Strange things seem to be underfoot here in Pennsylvania. After a week of optimistic rhetoric from Joe Sestak’s campaign about “closing the gap” — according to internal polling — and generating enthusiasm to squelch Pat Toomey’s senate bid, a new Public Policy Polling survey seems to confirm their optimism.
The PPP poll, out today, shows Joe Sestak leading Pat Toomey by one point. Leading, 46-45 percent, after months of running as many as ten points behind according to Rasmussen and others.
This troubling news comes on the heels of optimistic talk from the AFL-CIO about the power of union members to close ranks and boost Sestak on Election Day, and news out yesterday that Sestak actually has more cash on hand than Toomey, despite being consistently out-fundraised.
Is Pat Toomey losing Pennsylvania?
As Jim Geraghty explained at The Campaign Spot, the PPP survey puts Sestak ahead only by playing with the numbers:
The sample in the last poll in Pennsylvania from Public Policy Polling before today: 46 percent Democrat, 44 percent Republican, 9 percent independent/other.
The sample in the new poll in Pennsylvania from Public Policy Polling from today: 48 percent Democrat, 41 percent Republican, 11 percent independent/other.
And Real Clear Politics still has Toomey ahead by a 6.3 percent average, even with today’s PPP poll included.
Nachama Soloveichik, communications director for the Toomey campaign, spoke with Battle ‘10 about the numbers, — both polling and fundraising — and the state of the campaign.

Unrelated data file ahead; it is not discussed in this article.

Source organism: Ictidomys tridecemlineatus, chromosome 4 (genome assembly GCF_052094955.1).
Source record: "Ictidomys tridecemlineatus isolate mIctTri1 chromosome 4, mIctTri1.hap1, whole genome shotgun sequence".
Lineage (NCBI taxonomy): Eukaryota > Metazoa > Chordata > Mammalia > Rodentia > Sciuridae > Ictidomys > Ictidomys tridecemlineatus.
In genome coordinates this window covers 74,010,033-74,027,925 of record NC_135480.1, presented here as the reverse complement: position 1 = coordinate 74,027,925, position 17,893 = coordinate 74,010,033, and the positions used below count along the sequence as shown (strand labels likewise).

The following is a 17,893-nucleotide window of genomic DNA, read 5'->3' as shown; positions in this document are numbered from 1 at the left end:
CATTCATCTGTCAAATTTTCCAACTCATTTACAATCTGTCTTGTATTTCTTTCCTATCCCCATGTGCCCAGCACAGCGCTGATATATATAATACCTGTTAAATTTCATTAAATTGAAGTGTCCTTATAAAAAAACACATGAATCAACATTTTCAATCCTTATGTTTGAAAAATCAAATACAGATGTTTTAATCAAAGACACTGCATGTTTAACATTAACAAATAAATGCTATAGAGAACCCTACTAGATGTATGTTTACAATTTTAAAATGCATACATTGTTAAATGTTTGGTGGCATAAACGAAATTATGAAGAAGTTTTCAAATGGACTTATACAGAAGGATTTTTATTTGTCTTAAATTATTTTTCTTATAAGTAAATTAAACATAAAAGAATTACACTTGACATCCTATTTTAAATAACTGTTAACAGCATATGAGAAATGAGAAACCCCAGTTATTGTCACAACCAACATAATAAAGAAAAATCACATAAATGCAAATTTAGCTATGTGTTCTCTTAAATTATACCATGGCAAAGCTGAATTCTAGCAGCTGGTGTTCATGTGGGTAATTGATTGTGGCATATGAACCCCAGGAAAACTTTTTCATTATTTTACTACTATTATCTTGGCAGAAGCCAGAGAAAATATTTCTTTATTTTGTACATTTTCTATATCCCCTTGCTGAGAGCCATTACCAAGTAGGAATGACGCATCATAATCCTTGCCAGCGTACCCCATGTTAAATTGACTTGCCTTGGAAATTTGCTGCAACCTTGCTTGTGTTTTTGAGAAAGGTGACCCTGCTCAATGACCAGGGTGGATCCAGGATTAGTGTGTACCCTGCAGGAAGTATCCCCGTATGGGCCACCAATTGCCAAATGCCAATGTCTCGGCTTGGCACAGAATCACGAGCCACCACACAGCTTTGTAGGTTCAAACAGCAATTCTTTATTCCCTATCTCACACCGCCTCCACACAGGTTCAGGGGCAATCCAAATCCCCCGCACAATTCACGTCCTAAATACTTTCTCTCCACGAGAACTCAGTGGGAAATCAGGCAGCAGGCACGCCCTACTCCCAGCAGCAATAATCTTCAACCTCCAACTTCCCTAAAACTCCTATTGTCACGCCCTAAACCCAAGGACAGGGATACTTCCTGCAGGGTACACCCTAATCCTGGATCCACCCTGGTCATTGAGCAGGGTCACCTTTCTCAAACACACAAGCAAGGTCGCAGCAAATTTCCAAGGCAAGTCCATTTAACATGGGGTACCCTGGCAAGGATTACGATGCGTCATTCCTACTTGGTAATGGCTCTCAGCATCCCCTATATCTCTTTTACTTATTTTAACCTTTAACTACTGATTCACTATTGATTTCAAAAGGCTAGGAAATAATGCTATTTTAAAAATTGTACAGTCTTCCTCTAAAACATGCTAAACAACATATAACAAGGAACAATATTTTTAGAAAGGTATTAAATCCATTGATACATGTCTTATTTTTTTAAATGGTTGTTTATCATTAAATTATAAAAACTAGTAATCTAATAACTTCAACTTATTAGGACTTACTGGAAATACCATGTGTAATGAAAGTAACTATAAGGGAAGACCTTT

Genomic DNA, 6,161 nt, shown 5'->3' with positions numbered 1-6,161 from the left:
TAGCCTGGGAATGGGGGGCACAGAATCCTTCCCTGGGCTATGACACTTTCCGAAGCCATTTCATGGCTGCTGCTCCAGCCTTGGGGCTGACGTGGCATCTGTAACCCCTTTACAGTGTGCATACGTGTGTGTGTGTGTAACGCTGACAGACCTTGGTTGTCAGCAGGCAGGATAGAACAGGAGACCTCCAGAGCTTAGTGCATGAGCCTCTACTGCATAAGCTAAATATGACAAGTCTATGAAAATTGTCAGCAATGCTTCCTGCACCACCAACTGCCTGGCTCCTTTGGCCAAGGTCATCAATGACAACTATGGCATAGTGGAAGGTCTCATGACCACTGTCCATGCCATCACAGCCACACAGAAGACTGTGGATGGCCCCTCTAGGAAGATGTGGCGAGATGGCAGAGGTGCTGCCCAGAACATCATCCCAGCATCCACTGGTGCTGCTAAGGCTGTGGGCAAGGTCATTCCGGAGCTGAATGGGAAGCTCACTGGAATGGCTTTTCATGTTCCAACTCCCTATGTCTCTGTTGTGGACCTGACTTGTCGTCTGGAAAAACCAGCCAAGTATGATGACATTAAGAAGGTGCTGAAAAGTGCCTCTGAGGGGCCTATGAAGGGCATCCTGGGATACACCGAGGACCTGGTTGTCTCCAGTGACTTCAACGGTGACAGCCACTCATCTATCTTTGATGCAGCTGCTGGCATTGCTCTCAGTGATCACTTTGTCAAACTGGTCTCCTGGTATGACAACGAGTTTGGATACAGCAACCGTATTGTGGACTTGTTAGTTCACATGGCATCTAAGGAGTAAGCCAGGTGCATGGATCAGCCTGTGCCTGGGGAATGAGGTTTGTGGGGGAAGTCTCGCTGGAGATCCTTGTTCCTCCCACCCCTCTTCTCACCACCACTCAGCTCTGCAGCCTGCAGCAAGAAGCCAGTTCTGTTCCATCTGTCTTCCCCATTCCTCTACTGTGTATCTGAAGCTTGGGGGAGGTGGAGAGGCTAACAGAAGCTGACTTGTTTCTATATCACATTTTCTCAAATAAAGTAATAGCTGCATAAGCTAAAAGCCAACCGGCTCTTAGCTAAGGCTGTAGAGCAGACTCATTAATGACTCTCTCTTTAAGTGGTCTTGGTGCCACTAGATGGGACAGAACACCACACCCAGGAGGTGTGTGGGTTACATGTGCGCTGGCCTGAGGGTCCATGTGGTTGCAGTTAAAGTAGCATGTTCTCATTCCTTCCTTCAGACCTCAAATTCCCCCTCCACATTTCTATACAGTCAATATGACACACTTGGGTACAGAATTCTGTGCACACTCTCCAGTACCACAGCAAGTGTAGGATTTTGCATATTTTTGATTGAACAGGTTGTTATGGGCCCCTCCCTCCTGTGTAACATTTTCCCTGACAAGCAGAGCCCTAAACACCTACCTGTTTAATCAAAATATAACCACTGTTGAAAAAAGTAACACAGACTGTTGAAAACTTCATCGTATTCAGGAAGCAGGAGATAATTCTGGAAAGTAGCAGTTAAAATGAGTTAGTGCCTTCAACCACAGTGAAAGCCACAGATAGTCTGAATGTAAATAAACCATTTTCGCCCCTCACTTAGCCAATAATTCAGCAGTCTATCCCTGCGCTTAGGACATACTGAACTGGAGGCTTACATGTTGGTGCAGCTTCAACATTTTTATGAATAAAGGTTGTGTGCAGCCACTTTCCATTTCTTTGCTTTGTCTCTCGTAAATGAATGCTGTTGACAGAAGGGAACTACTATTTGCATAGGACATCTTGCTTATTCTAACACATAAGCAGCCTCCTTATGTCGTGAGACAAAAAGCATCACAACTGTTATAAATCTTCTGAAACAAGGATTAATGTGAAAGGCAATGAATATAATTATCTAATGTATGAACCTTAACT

“We’ve outraised Sestak every single quarter,” said Soloveichik, “and I’m confident in these final days, we’ll outraise him again. We’ve been on-air since July, and have had a chance to communicate with a lot more people than Sestak has.”
“The environment is in our favor,” a tired but assertive Soloveichik told Battle ‘10, and while “some Democrats will come home at the end, there’s still a tremendous amount of dissatisfaction with the economy.”
Soloveichik told Battle ‘10 she would find it hard to beieve that a “majority of voters” in Pennsylvania would opt for Joe Sestak’s “bailouts and deficits” over Pat Toomey’s “small government and jobs” platform.
In the context of an unemployment rate hovering at 10 percent, and an undercurrent of enthusiasm for more conservative Republican candidates across the nation, it’s a challenge to justify the PPP assumption — inherent in its latest poll — that more Democrats will turn out on Election Day 2010 than they did during the year of Obama in 2008.
Battle ‘10 has also learned that absentee ballot requests are favoring Republicans by at least an eight point margin, indicating that the much ballyhooed enthusiasm gap will be a reality as votes are counted.
Despite indications on both sides of the aisle, though, there’s little doubt Pat Toomey could use all the support he can get. This is still Pennsylvania, and Democrats still outnumber Republicans by more than one million.